An atheist group is claiming victory after a Mississippi school district announced that it removed a contentious "prayer requests" board that an eighth grade teacher had displayed in her classroom.
The American Humanist Association’s Appignani Humanist Legal Center put out a statement on Wednesday, saying that an attorney for the Lamar County School District let the group know that the board in math teacher Randi Rogers' room has been "painted over."
Additionally, the attorney told the atheist group that the district would send messages to every teacher "informing them that they must not promote prayer or religion in their classrooms," according to a statement from the Appignani Humanist Legal Center.
American Humanist Association’s Appignani Humanist Legal Center
The decision came after a student at Oak Grove Middle School in Hattiesburg, Mississippi, took a picture of the prayer requests board and the pupil's parent complained that the child felt intimidated.
"Ms. Rogers accused the student of 'disrespecting' the teacher's religion and that even if having the word 'prayer' was illegal, she would continue to write names on the prayer board of those for whom she would be praying," the group claimed in a letter of complaint to the district. "Ms. Rogers said that if the student didn't like it, she could move to another part of the classroom."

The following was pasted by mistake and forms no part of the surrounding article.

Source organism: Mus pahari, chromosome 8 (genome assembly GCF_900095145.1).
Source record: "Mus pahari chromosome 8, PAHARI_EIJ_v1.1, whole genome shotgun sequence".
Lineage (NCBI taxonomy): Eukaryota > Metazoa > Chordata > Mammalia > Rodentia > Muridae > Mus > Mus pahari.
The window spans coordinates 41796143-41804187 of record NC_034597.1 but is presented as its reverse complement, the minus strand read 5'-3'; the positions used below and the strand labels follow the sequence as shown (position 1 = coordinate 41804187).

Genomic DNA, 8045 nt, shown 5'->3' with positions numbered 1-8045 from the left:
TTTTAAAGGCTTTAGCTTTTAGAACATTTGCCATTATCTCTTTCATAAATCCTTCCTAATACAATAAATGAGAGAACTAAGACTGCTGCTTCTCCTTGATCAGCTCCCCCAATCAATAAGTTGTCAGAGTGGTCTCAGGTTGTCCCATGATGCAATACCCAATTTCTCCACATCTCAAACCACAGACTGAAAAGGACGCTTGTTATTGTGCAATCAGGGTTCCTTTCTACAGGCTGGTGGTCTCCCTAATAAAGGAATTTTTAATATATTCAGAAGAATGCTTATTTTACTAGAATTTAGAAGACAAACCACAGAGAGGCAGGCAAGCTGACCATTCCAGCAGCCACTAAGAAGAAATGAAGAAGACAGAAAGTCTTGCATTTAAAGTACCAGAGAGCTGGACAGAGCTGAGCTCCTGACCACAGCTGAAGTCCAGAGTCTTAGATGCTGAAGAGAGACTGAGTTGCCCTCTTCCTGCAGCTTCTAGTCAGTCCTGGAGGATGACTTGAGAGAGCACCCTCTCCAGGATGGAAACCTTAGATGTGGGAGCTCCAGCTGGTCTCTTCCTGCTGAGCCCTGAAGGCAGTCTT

Atheists are now calling the move a "victory" that will make schools safer for children by removing any religious coercion.
"This is a victory for the First Amendment and ensures that teachers in the district will not endorse prayer or religion in their official capacities," Appignani Humanist Legal Center senior attorney Monica Miller said in a statement.
The prayer board dispute began in late August after the unnamed student took a photo, showed his parent and the family reached out to the American Humanist Association in Washington, D.C., WDAM-TV reported.
The group subsequently sent a letter on August 23 to the district, saying that the prayer board was a violation of the First Amendment.
Lamar County Superintendent Tess Smith previously said that Rogers posted the controversial board after students had asked her for prayer, telling WDAM-TV that the students were given the chance to receive prayers if they so chooses.